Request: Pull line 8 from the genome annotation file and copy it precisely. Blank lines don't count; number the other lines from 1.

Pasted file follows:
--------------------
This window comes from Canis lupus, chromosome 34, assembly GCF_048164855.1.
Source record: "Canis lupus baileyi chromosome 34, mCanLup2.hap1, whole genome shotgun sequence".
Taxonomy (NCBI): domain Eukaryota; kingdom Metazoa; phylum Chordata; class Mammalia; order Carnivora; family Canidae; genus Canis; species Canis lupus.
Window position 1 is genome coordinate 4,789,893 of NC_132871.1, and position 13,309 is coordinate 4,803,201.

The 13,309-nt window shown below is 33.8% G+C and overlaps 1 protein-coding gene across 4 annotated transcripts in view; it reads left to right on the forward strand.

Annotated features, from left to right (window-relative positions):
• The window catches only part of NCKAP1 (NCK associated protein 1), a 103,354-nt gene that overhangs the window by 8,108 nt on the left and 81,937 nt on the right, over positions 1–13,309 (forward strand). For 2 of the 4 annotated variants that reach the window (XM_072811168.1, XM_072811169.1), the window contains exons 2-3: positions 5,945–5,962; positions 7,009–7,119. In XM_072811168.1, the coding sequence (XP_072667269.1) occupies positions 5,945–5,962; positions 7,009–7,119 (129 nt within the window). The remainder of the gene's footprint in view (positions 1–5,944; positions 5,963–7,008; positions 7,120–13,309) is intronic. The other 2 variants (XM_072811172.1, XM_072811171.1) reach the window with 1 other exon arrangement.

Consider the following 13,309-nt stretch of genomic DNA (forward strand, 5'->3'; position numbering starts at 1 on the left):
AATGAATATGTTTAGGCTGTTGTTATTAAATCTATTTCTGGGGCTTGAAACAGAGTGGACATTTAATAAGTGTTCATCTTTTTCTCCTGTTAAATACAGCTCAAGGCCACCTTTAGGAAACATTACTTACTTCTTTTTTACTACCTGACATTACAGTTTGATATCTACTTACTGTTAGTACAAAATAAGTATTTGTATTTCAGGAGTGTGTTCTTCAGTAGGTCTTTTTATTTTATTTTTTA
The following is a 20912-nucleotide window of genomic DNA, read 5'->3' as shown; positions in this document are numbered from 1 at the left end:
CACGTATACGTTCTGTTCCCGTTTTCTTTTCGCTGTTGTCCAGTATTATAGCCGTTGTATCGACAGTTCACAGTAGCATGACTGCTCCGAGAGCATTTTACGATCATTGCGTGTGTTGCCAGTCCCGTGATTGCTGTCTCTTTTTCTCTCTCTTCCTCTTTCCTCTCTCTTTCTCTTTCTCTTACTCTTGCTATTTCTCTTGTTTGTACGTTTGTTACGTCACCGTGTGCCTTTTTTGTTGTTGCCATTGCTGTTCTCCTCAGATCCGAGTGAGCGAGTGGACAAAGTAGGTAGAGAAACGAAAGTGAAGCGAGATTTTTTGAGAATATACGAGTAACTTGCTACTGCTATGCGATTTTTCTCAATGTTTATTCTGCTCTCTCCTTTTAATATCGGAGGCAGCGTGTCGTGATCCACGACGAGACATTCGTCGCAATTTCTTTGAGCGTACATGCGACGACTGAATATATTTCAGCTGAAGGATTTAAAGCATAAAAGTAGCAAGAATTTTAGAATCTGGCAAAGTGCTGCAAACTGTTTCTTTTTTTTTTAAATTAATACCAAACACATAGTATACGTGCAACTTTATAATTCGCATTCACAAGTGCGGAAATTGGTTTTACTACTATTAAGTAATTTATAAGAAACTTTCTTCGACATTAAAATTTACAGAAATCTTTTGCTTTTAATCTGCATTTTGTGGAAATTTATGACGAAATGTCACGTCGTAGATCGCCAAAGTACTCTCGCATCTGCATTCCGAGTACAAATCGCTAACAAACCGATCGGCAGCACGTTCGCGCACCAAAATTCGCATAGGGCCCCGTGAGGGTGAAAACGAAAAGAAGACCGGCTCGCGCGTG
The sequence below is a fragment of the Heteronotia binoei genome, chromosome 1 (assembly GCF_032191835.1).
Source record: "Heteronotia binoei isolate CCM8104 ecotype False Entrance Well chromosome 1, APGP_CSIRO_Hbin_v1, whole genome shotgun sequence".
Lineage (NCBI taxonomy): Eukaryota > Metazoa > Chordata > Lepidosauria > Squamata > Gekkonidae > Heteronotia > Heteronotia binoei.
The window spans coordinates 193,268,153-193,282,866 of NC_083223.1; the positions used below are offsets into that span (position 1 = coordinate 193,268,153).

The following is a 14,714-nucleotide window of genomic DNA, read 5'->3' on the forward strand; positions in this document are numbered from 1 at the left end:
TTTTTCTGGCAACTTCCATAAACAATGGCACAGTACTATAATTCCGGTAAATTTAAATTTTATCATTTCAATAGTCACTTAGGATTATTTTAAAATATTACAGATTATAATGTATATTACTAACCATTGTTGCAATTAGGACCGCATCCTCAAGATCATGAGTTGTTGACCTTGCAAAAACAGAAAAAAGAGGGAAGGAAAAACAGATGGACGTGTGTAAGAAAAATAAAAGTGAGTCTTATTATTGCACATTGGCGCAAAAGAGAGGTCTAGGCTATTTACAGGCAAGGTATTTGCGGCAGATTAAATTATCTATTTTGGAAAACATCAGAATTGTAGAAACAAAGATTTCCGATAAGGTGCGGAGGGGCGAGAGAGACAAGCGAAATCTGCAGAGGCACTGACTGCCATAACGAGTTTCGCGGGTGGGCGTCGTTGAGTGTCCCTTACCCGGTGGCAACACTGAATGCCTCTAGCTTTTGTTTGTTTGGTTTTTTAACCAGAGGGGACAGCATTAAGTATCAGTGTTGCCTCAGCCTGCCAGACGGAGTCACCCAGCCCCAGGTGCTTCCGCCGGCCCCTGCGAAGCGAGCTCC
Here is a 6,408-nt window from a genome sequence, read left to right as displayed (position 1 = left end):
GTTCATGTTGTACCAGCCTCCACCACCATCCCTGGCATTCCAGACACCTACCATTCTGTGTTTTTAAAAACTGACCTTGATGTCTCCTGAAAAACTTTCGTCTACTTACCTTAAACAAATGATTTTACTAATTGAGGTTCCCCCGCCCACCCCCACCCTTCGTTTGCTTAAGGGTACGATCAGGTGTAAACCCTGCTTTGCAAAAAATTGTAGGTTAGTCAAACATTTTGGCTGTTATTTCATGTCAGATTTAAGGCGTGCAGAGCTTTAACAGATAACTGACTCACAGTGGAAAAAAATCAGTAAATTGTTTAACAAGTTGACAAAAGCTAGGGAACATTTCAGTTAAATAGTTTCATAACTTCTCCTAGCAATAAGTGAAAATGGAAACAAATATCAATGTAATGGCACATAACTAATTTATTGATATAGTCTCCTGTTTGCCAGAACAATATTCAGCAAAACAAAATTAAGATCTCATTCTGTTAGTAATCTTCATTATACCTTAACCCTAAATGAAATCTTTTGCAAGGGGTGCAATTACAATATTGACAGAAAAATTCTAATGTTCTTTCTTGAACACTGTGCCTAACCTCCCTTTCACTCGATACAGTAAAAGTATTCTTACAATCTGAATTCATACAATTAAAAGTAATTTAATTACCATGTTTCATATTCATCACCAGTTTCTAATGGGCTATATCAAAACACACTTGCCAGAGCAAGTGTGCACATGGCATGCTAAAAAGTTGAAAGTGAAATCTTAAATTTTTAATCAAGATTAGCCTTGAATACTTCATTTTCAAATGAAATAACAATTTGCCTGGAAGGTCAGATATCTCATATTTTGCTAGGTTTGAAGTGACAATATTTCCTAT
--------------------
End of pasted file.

Consider the following 13,309-nt stretch of genomic DNA (forward strand, 5'->3'; position numbering starts at 1 on the left):